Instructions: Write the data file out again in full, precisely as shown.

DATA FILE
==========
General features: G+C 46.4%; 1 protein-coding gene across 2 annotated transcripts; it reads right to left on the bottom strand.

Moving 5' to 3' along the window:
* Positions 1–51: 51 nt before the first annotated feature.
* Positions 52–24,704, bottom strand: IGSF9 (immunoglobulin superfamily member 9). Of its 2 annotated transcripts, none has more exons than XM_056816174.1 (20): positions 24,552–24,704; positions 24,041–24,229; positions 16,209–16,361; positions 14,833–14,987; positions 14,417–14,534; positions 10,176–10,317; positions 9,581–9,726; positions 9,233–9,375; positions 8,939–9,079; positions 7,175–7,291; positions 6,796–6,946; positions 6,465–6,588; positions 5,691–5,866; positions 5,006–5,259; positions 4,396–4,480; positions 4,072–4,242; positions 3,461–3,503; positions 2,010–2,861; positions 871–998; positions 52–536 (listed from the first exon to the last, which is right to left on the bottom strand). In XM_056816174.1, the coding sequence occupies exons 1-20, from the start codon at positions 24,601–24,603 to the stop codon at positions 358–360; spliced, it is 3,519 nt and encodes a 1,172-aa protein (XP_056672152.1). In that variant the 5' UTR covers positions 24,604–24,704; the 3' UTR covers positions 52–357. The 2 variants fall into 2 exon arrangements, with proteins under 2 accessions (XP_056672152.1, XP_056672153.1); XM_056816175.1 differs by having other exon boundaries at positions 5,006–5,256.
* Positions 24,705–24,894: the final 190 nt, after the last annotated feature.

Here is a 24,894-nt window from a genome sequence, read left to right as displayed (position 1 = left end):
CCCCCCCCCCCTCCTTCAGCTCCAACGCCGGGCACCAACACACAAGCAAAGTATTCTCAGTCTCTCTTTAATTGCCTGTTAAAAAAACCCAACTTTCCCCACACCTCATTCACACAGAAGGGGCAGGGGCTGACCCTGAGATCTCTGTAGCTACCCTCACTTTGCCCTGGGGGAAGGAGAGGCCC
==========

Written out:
General features: G+C 46.4%; 1 protein-coding gene across 2 annotated transcripts; it reads right to left on the bottom strand.

Moving 5' to 3' along the window:
* Positions 1–51: 51 nt before the first annotated feature.
* Positions 52–24,704, bottom strand: IGSF9 (immunoglobulin superfamily member 9). Of its 2 annotated transcripts, none has more exons than XM_056816174.1 (20): positions 24,552–24,704; positions 24,041–24,229; positions 16,209–16,361; positions 14,833–14,987; positions 14,417–14,534; positions 10,176–10,317; positions 9,581–9,726; positions 9,233–9,375; positions 8,939–9,079; positions 7,175–7,291; positions 6,796–6,946; positions 6,465–6,588; positions 5,691–5,866; positions 5,006–5,259; positions 4,396–4,480; positions 4,072–4,242; positions 3,461–3,503; positions 2,010–2,861; positions 871–998; positions 52–536 (listed from the first exon to the last, which is right to left on the bottom strand). In XM_056816174.1, the coding sequence occupies exons 1-20, from the start codon at positions 24,601–24,603 to the stop codon at positions 358–360; spliced, it is 3,519 nt and encodes a 1,172-aa protein (XP_056672152.1). In that variant the 5' UTR covers positions 24,604–24,704; the 3' UTR covers positions 52–357. The 2 variants fall into 2 exon arrangements, with proteins under 2 accessions (XP_056672152.1, XP_056672153.1); XM_056816175.1 differs by having other exon boundaries at positions 5,006–5,256.
* Positions 24,705–24,894: the final 190 nt, after the last annotated feature.

Here is a 24,894-nt window from a genome sequence, read left to right as displayed (position 1 = left end):
CCCCCCCCCCCTCCTTCAGCTCCAACGCCGGGCACCAACACACAAGCAAAGTATTCTCAGTCTCTCTTTAATTGCCTGTTAAAAAAACCCAACTTTCCCCACACCTCATTCACACAGAAGGGGCAGGGGCTGACCCTGAGATCTCTGTAGCTACCCTCACTTTGCCCTGGGGGAAGGAGAGGCCC